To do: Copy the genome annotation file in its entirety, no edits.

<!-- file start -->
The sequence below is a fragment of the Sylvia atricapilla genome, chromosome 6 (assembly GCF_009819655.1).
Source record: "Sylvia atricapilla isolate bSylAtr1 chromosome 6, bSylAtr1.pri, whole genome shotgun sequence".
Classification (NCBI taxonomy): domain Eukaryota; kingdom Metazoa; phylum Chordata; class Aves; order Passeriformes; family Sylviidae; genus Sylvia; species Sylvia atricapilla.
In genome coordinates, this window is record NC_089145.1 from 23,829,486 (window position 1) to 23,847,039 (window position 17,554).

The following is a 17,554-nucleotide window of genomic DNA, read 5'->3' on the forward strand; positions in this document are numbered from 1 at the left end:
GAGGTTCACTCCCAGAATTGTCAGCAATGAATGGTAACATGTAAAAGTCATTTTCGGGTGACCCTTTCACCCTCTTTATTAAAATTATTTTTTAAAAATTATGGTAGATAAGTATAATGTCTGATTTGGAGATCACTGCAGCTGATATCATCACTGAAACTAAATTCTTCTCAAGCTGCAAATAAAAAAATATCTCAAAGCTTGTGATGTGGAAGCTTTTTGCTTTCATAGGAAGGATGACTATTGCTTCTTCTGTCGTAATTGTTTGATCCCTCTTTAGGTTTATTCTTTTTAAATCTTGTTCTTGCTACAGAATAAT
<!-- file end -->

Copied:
The sequence below is a fragment of the Sylvia atricapilla genome, chromosome 6 (assembly GCF_009819655.1).
Source record: "Sylvia atricapilla isolate bSylAtr1 chromosome 6, bSylAtr1.pri, whole genome shotgun sequence".
Classification (NCBI taxonomy): domain Eukaryota; kingdom Metazoa; phylum Chordata; class Aves; order Passeriformes; family Sylviidae; genus Sylvia; species Sylvia atricapilla.
In genome coordinates, this window is record NC_089145.1 from 23,829,486 (window position 1) to 23,847,039 (window position 17,554).

The following is a 17,554-nucleotide window of genomic DNA, read 5'->3' on the forward strand; positions in this document are numbered from 1 at the left end:
GAGGTTCACTCCCAGAATTGTCAGCAATGAATGGTAACATGTAAAAGTCATTTTCGGGTGACCCTTTCACCCTCTTTATTAAAATTATTTTTTAAAAATTATGGTAGATAAGTATAATGTCTGATTTGGAGATCACTGCAGCTGATATCATCACTGAAACTAAATTCTTCTCAAGCTGCAAATAAAAAAATATCTCAAAGCTTGTGATGTGGAAGCTTTTTGCTTTCATAGGAAGGATGACTATTGCTTCTTCTGTCGTAATTGTTTGATCCCTCTTTAGGTTTATTCTTTTTAAATCTTGTTCTTGCTACAGAATAAT